By the end of the jam, they were exhausted, but the work was worth it, Inman says. "Super Clew Land" was well-received, finishing second among hundreds of team entries.
The title was so promising, they decided to continue working on a "complete" version, which was finished in October and featured a much larger game world, revised save system and other design tweaks.
Before starting work on "Super Clew Land Complete," Inman says they brainstormed an idea for a subscription-based service that would feature games developed jam-style in three days and polished for a month before the final release to subscribers. The Retro Game Crunch will be a proof-of-concept for that idea, Inman says.
Besides teaching them how to cope with the pressure of a three-day development blitz, the designers say the jams have prepared them for the rigors of the Crunch by teaching them to hone in on what makes a game fun and focusing exclusively on that feature.
"To me, the most important elements of game design are gameplay, control and fun," Grimm says. "All of those are kind of intertwined, but if even one is subpar, I believe players instinctively pick up on it."
Being efficient during the design process will be critical to surviving the development blitz for each Crunch title, Inman says.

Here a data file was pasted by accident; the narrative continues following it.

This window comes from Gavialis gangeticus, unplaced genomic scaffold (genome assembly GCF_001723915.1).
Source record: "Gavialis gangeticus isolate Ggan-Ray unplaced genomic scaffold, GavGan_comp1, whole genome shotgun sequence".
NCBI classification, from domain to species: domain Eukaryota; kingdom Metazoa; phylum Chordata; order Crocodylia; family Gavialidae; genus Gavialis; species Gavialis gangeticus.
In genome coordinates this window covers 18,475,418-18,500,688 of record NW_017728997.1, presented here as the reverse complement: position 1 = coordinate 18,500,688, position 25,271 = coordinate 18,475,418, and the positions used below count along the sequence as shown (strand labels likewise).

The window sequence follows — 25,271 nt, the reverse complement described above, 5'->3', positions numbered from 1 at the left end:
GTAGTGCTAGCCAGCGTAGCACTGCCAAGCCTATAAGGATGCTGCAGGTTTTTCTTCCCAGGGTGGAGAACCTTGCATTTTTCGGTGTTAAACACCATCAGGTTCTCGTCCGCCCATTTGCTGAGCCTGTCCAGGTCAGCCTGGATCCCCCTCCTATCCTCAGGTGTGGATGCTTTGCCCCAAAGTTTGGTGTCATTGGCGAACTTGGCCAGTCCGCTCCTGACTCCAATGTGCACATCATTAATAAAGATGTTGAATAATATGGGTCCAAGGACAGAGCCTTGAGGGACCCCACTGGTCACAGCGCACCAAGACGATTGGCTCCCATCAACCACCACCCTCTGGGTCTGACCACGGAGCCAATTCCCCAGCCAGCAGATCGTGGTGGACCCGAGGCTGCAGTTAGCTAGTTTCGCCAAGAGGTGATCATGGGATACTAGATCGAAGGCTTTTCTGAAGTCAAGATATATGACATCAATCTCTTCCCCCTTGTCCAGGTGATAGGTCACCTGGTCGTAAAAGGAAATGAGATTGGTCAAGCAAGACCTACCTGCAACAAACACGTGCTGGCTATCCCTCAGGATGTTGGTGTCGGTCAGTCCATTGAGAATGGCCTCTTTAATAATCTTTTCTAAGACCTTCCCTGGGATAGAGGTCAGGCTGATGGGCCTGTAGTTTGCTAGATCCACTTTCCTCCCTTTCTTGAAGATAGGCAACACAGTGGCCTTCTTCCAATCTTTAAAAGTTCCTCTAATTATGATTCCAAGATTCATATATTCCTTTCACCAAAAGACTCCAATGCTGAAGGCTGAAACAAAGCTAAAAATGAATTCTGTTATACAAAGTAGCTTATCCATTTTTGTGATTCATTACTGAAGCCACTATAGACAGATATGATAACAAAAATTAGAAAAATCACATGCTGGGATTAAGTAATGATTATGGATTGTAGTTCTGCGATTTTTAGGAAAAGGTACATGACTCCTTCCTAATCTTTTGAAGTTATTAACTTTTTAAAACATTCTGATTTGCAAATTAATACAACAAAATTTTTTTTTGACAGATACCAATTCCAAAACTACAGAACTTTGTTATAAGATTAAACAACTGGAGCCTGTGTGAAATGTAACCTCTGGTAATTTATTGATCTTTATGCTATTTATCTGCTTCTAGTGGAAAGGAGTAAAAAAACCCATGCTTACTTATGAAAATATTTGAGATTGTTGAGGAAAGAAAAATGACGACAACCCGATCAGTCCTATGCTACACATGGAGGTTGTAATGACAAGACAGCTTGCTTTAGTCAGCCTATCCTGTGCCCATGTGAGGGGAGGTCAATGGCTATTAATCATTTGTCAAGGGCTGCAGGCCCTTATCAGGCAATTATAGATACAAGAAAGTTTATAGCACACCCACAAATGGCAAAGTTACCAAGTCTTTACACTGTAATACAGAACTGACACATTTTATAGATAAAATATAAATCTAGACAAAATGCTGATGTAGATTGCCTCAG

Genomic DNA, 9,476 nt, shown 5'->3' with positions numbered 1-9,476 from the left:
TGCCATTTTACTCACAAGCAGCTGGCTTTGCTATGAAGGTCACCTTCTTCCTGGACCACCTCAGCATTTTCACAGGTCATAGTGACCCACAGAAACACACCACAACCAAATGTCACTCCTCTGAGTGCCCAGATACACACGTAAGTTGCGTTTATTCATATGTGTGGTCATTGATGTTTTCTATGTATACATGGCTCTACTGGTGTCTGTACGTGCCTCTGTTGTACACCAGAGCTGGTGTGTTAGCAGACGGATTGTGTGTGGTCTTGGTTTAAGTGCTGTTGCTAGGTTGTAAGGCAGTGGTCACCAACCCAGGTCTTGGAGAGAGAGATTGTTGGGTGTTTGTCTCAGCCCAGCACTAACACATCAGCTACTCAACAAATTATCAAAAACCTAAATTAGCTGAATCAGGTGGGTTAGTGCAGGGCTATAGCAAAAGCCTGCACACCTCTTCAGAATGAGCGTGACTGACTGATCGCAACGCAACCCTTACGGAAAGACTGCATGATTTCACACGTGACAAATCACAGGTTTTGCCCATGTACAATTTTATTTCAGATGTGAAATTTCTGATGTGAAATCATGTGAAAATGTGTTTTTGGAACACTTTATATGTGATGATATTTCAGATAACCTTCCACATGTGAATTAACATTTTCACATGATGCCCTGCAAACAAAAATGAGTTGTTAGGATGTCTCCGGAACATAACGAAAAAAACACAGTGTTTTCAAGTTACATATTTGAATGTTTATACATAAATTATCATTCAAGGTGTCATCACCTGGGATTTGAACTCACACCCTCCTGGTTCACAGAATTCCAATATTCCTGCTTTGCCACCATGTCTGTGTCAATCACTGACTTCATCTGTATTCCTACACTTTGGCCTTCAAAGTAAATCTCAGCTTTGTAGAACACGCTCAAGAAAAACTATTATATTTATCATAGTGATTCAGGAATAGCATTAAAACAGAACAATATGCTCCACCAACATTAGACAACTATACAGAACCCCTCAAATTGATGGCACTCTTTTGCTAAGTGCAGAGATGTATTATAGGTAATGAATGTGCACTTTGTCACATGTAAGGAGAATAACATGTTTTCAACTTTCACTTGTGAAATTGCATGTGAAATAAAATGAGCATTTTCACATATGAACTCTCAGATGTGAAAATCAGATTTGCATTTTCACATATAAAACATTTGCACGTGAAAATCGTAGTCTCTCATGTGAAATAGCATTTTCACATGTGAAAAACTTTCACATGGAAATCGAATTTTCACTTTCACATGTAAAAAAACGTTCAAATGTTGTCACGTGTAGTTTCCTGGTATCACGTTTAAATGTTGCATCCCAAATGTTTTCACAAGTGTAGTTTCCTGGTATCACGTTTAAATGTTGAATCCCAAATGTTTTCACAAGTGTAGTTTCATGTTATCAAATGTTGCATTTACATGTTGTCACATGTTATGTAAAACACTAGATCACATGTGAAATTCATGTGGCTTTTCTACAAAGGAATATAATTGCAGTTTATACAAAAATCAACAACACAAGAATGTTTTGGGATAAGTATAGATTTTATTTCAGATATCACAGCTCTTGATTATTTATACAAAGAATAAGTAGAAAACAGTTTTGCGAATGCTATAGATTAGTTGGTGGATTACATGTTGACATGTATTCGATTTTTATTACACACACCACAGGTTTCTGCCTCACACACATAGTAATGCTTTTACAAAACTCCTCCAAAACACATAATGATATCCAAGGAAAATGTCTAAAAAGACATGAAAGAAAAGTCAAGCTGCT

"With the focus on the schedule, you're forced to really quickly figure out what will have the biggest impact on your game and focus on that," he says. "The time constraints are really great for helping you see past the small imperfections and moving forward."
Although the overriding theme of each game in the Crunch will be dictated by submissions from their financial backers, Inman says he and the other developers will decide the game's final form. The goal, he says, is to develop across a range of styles to avoid releasing six Mario-style games.
However, one unifying feature of the releases will be their appearance. As implied by the project tittle, the Crunch games will feature an 8-bit aesthetic, Inman says.
Opting for that approach is as much a nod to the designers' love of legacy releases such as "Metroid" and "Zelda" as it is a desire to simplify the design process, Inman says.
"The constraints of the 8-bit sound and graphics give us a focus to reel in ... and keep us more grounded," he says.
Despite the early burst of support, Retro Game Crunch, like many Kickstarter projects, is likely to experience a slump as funding slows after the initial burst of excitement, Inman says.
Even if the campaign doesn't manage to reach the funding goal, however, he and his partners say they may move ahead with the subscription-based project if there is enough support for the idea.
Either way, tackling the Crunch won't be easy, but as any gamer knows, tough titles such as "Contra" are the most rewarding ones to beat.
"Making a game is an adventure; you try to prepare yourself for the road ahead, but you always encounter unexpected twists and turns," Moyher says. "We're about to embark on six back-to-back adventures.
"I've haven't a clue where we'll end up, but I'll be drinking lots of coffee and water on the way."